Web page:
When I did, I talked to the team a lot and pushed really hard to try and get him to be the exhaust sponsor for the team, and luckily it ended up happening and we’ve continued our relationship on the track. We’ll always have a relationship away from the track, for sure, just because he’s a great friend of mine, I consider him family, and it’s nice to have him also be a part of the team.
Is he just a part of the team through an exhaust relationship, or are there other official capacities?
Yeah, officially it’s just the exhaust right now.
What about unofficially?
I mean, Chuck helps me personally, just talking about stuff, but there’s no other parts on the bike right now. But he’s definitely a big help to me.
Are you free to change the bike around with various parts? Could you use more of Chuck’s R&D work?
Maybe in the future we could. Right now, he got on-board kinda late, so we were lucky just to be able to get the exhaust, but maybe later on we could do some more stuff. I mean, I would like to see that.
What would you say are the biggest adaptations you’ve had to make going from AMA to Moto2?
Not really any big changes, it’s still just riding a bike. I wouldn’t say there’s really any big changes going from one series to another, other than just trying to keep your confidence up because I’m seeing myself behind at the end of the group, and you just always have to remember that you’re here for a reason and that you have to keep charging and good things will come. Just need to take a little bit of time to be one of those back guys and hopefully make your way back to the front.
What about adapting from the R6, to the R1, and now back to the 600 on the Moto2 bike. What changes have you had to make to your riding style?
Yeah, definitely going from the R1 again to the 600 is definitely a big change, having to carry corner speed again after coming from a “point and shoot” style, and then you come to a track like this [Circuit Of The Americas] and now we’re having to point-and-shoot again. I’ve been trying to get off of that since I’ve been on the 600, so it’s definitely a big change. Physically, it’s a little easier to ride the 600, but lots of changes, for sure, to become quick on the 600 again.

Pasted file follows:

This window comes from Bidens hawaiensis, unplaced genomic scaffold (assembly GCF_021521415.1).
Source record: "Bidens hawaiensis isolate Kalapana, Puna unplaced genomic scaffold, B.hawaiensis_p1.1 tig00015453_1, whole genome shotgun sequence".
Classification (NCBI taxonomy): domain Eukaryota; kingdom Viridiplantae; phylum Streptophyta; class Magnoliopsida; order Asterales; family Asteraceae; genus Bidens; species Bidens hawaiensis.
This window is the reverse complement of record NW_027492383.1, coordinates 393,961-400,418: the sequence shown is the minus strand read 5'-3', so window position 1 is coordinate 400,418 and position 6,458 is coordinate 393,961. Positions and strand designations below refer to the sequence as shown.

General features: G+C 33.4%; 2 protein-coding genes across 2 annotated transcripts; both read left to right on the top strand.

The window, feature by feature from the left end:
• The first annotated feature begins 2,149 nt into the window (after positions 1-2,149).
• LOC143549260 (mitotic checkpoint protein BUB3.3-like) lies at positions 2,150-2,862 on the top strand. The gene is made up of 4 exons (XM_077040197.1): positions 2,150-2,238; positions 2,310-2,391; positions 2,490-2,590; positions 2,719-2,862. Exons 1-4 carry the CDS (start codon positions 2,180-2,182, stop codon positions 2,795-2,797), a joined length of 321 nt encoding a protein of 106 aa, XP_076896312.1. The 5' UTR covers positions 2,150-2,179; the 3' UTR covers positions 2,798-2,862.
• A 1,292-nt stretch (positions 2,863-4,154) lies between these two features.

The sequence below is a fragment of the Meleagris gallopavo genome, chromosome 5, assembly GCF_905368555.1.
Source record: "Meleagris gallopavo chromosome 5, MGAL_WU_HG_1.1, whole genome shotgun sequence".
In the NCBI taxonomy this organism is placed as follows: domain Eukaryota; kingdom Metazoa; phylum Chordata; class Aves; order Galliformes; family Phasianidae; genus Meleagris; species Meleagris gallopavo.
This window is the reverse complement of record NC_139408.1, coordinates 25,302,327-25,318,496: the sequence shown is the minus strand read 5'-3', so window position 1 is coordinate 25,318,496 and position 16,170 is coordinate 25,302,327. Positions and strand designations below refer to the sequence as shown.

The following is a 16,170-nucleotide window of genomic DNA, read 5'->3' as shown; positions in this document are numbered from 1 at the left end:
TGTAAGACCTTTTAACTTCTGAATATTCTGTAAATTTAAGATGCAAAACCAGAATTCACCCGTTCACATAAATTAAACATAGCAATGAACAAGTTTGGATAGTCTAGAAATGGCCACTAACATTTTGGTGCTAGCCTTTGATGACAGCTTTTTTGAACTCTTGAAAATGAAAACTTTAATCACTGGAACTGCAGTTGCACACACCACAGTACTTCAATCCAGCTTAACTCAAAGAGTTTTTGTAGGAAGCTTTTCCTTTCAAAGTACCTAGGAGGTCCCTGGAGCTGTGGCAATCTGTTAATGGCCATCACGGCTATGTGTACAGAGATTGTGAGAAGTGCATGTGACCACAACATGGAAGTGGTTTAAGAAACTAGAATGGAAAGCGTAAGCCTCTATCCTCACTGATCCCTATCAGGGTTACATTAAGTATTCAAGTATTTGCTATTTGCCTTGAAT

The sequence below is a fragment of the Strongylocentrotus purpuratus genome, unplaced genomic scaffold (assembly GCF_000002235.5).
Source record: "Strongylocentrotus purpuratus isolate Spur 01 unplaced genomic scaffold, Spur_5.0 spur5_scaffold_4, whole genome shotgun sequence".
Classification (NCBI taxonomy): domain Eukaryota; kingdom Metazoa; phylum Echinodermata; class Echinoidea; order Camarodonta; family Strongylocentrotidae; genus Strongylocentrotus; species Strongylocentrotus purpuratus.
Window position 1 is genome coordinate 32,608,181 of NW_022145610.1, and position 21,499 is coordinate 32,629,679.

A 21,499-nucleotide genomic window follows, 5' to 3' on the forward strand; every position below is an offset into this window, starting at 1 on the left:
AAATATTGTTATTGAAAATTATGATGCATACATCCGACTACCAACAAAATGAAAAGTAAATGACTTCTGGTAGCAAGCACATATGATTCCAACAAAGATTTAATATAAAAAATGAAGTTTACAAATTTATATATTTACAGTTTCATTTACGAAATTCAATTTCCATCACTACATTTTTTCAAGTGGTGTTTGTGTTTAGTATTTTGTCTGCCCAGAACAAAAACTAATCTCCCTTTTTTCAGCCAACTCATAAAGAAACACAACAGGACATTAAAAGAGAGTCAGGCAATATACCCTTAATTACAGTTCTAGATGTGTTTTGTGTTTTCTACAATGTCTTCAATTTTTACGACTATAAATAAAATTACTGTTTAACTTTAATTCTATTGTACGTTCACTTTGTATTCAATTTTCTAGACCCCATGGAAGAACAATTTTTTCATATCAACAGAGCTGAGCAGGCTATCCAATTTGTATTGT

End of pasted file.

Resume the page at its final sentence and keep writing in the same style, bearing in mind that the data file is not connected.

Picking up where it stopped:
Are you trying to revert back to your R6 days [in AMA Daytona Sportbike]?
Yeah, you’re definitely trying to lean off more on these bikes. Lean angles are crazy on these compared to the R6 or R1, so I’m trying to remember as much stuff as I can from the R6 to kind of bring over to the Moto2 bike.
We saw at Qatar you didn’t have the greatest of races there. When we watch Moto2 races, the starts just look insane. Can you take us through a start from your point of view?
At Qatar we qualified 27th, and I’ve always been a racer, better at racing than qualifying or practice, but in that race I got a really good start and got all the way up to 14th, but it was really, really hectic on the first lap. Everybody was hitting off of each other, you’re getting hit from each side, so it’s pretty nuts, but I’ve always been the kind of guy who likes banging bars. But like I said, we were able to get up to 14th on that first lap and then [Alex] DeAngelis tucked the front and took us out on the first lap.
These Moto2 starts just seem like piranha pits on TV. Is that what it feels like on your end?
Yeah, everybody is all over the place, it’s pretty sketchy.
Stepping way back again, how did you get into bikes in the first place? How old were you when you first hopped on a motorcycle?
I think I was four years old on a [Yamaha] PW50 my parents got me for Christmas and we rode that in a parking lot as we set up some cones, and then I rode a YSR50 pocket bike, same deal in parking lots. I remember turning seven or eight years old and I remember racing with CMMRA in Southern California and racing up and down California on YSRs and then 125s when I turned 13, then 600s when I turned 16, so I’ve been in it for a long time.
Did you always know that racing was what you wanted to do?
Maybe when I was 11 or 12 was when I realized that you could do that. I never really knew that you could make a career out of it, so it was probably around there that I started watching races on TV and realized that I could do it for a living and thought it’d be really neat.
Tell us about your last two years on the R1. Did your relationship with [Josh] Hayes change at all when you started beating him?